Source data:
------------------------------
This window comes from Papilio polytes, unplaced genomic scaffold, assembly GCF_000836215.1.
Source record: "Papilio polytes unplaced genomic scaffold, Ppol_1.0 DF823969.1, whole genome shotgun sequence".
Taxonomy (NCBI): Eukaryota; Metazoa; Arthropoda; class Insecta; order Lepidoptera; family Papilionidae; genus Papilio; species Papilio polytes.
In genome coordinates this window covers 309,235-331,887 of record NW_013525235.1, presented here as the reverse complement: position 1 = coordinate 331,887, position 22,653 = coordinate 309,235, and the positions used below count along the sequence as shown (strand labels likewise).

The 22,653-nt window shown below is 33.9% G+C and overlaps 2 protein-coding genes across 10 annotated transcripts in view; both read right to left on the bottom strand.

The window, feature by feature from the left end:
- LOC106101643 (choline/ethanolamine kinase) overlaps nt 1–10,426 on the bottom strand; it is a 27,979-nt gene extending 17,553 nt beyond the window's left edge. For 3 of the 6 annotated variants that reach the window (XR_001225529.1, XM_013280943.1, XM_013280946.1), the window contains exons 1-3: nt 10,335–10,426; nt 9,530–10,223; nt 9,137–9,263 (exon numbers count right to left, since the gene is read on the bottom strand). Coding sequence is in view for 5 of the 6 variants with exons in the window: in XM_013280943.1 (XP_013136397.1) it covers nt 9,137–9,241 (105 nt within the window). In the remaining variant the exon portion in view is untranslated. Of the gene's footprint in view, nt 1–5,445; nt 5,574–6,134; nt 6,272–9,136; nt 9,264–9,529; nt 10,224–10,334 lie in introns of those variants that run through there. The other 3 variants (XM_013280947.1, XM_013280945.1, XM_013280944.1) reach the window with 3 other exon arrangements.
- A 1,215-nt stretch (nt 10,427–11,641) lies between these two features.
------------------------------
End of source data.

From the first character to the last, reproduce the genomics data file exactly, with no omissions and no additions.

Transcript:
This window comes from Papilio polytes, unplaced genomic scaffold, assembly GCF_000836215.1.
Source record: "Papilio polytes unplaced genomic scaffold, Ppol_1.0 DF823969.1, whole genome shotgun sequence".
Taxonomy (NCBI): Eukaryota; Metazoa; Arthropoda; class Insecta; order Lepidoptera; family Papilionidae; genus Papilio; species Papilio polytes.
In genome coordinates this window covers 309,235-331,887 of record NW_013525235.1, presented here as the reverse complement: position 1 = coordinate 331,887, position 22,653 = coordinate 309,235, and the positions used below count along the sequence as shown (strand labels likewise).

The 22,653-nt window shown below is 33.9% G+C and overlaps 2 protein-coding genes across 10 annotated transcripts in view; both read right to left on the bottom strand.

The window, feature by feature from the left end:
- LOC106101643 (choline/ethanolamine kinase) overlaps nt 1–10,426 on the bottom strand; it is a 27,979-nt gene extending 17,553 nt beyond the window's left edge. For 3 of the 6 annotated variants that reach the window (XR_001225529.1, XM_013280943.1, XM_013280946.1), the window contains exons 1-3: nt 10,335–10,426; nt 9,530–10,223; nt 9,137–9,263 (exon numbers count right to left, since the gene is read on the bottom strand). Coding sequence is in view for 5 of the 6 variants with exons in the window: in XM_013280943.1 (XP_013136397.1) it covers nt 9,137–9,241 (105 nt within the window). In the remaining variant the exon portion in view is untranslated. Of the gene's footprint in view, nt 1–5,445; nt 5,574–6,134; nt 6,272–9,136; nt 9,264–9,529; nt 10,224–10,334 lie in introns of those variants that run through there. The other 3 variants (XM_013280947.1, XM_013280945.1, XM_013280944.1) reach the window with 3 other exon arrangements.
- A 1,215-nt stretch (nt 10,427–11,641) lies between these two features.